The check valve assembly includes stainless steel diaphragm 242 which is secured between metal housing members 244, 246 and sealed by O-rings 248, 250. Diaphragm 242 carries check valve member 252 that has through passage 254 surrounded by valve seat surface 256 that is seated on valve surface 258. Upstream check valve chamber 260 has a depth of about 0.1 millimeter and downstream check valve chamber 262 has a depth of about 0.2 millimeter. Inlet passage 238 terminates in upstream check valve chamber 260 and outlet passage 264 extends from downstream chamber 262. Disposed in tubular extension 266 is control valve assembly 268 that includes coil spring 270 that biases valve member 272 against resilient gasket 274. Valve member 272 has center post 276 that is aligned with outlet port 278 into which stub 182 is inserted when the assembly of canister 20C and check valve assembly 230 is inserted into and secured in chamber 18.

When canister 20A is so secured, liquified propane fuel is vaporized in downstream check valve chamber 262 and flows through passage 264 into and through outlet port 278. Should liquified fuel begin to flow through check valve passage 256, the pressure in chamber 262 will immediately reduce the pressure differential across diaphragm 242 and cause the check valve to close. That valve will remain closed until the fuel in chamber 262 is fully vaporized and the pressure in downstream chamber 262 is sufficiently reduced so that the bias force of diaphragm 242 is overcome and the check valve opens to allow flow of fuel through passage 254 and outlet port 278 to control valve 160.

While particular embodiments of the invention have been shown and described, various modifications will be apparent to those skilled in the art, and therefore, it is not intended that the invention be limited to the disclosed embodiments, or to details thereof, and departures may be made therefrom within the spirit and scope of the invention.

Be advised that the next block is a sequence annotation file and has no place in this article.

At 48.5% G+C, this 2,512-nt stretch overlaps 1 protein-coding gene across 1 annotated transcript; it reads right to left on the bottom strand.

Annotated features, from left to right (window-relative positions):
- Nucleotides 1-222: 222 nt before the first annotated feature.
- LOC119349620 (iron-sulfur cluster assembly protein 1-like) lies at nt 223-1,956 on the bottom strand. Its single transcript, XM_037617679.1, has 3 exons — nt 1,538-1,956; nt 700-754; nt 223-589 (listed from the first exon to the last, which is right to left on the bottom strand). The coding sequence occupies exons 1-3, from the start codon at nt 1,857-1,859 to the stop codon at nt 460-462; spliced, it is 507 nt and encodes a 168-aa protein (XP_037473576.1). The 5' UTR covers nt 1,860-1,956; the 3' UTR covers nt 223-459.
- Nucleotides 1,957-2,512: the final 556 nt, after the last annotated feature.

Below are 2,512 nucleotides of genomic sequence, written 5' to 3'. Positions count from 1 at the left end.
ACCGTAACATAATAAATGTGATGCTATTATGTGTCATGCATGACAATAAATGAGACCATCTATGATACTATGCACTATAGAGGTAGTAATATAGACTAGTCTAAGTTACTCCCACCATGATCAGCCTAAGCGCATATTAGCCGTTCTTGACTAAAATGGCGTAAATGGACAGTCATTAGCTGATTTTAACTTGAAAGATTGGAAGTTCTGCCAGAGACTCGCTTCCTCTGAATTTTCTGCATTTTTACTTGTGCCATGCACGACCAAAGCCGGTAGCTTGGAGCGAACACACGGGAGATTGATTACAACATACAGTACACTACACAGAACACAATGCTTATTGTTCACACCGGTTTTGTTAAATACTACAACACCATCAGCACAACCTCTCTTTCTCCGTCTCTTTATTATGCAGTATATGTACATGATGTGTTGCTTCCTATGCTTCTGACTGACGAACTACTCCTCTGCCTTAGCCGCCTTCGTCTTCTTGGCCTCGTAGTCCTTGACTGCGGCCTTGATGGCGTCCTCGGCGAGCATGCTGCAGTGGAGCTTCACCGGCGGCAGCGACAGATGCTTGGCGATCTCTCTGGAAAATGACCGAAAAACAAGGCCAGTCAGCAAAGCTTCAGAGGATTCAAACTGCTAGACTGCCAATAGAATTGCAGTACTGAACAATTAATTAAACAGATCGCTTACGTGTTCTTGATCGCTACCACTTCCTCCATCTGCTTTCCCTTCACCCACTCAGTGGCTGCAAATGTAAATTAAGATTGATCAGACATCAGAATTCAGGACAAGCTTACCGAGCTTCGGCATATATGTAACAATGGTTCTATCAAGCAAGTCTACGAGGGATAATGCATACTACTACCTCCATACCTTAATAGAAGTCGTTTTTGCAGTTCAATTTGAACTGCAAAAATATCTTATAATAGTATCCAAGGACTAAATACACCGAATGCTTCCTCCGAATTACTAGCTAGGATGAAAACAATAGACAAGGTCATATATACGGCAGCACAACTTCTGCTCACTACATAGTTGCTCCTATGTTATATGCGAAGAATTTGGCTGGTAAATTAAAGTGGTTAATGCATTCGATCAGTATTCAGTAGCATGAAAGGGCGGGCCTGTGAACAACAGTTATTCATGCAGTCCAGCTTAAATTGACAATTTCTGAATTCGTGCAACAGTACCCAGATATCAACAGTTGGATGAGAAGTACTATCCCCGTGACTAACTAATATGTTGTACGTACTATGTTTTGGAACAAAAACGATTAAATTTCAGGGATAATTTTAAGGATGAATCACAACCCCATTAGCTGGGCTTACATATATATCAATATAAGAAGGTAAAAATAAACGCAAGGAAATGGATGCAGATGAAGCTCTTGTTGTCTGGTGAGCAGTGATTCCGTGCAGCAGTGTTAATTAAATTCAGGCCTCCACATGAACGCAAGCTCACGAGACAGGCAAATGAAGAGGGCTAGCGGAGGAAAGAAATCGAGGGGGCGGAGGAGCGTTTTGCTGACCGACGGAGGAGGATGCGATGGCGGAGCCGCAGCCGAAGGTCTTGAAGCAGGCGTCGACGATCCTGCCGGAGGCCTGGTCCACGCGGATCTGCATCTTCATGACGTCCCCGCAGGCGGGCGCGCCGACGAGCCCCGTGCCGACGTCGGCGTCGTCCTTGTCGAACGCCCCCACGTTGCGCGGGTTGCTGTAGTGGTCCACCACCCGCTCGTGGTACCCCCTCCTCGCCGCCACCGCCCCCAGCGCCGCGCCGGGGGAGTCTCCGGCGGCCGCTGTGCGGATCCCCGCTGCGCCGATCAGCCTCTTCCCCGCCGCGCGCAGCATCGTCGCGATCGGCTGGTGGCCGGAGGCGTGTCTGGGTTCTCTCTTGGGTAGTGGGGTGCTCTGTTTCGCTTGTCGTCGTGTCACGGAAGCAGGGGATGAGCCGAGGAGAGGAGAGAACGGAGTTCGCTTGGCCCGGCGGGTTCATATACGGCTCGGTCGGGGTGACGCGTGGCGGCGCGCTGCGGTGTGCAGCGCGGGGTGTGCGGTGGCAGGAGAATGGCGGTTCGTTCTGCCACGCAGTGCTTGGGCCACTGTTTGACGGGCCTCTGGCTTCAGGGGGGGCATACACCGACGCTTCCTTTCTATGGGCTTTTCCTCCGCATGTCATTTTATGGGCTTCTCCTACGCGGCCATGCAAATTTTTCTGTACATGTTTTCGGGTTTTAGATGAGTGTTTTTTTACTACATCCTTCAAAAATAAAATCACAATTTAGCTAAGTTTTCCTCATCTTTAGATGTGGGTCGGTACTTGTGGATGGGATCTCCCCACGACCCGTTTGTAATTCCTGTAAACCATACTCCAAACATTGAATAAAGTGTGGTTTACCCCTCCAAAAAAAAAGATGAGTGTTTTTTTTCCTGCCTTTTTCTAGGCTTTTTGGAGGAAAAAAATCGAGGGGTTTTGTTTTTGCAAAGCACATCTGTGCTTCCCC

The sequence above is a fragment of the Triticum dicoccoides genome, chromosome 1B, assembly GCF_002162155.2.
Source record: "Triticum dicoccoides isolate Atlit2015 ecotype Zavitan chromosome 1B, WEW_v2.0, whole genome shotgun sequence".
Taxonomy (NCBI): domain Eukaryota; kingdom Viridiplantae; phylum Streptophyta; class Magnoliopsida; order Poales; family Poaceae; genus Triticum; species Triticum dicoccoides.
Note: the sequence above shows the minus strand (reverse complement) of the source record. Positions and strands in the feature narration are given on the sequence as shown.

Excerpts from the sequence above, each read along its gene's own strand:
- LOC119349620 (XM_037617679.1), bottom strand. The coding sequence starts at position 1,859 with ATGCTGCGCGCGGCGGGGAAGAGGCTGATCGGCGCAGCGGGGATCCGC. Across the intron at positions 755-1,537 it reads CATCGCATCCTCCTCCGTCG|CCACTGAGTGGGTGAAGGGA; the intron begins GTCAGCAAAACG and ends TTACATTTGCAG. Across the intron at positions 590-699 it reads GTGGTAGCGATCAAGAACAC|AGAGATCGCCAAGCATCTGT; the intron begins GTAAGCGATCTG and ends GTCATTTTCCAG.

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Referenced by
Citing PatentFiling datePublication dateApplicantTitle
US6042368 *Feb 3, 1998Mar 28, 2000The Coleman Company, Inc.Appliance for burning a combustible gas, and method of burning such a gas
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US8246344 *Jun 14, 2004Aug 21, 2012Samuel SchrockGas lamp
US8783243Oct 25, 2010Jul 22, 2014General Electric CompanyLockout system for surface burners of a cooking appliance
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Classifications
U.S. Classification362/179, 431/100, 431/344, 431/255, 137/508
International ClassificationF24C3/14, F23D14/28
Cooperative ClassificationF23D14/28, F24C3/14, Y10T137/7834
European ClassificationF24C3/14, F23D14/28
Legal Events
DateCodeEventDescription
Mar 18, 1996ASAssignment
Owner name: THERMOLYTE CORPORATION, MASSACHUSETTS
Free format text: ASSIGNMENT OF ASSIGNORS INTEREST;ASSIGNOR:RANGARAJAN, ANAND;REEL/FRAME:007893/0812
Effective date: 19960307
Aug 10, 2000FPAYFee payment
Year of fee payment: 4
Sep 1, 2004REMIMaintenance fee reminder mailed
Feb 11, 2005LAPSLapse for failure to pay maintenance fees
Apr 12, 2005FPExpired due to failure to pay maintenance fee
Effective date: 20050211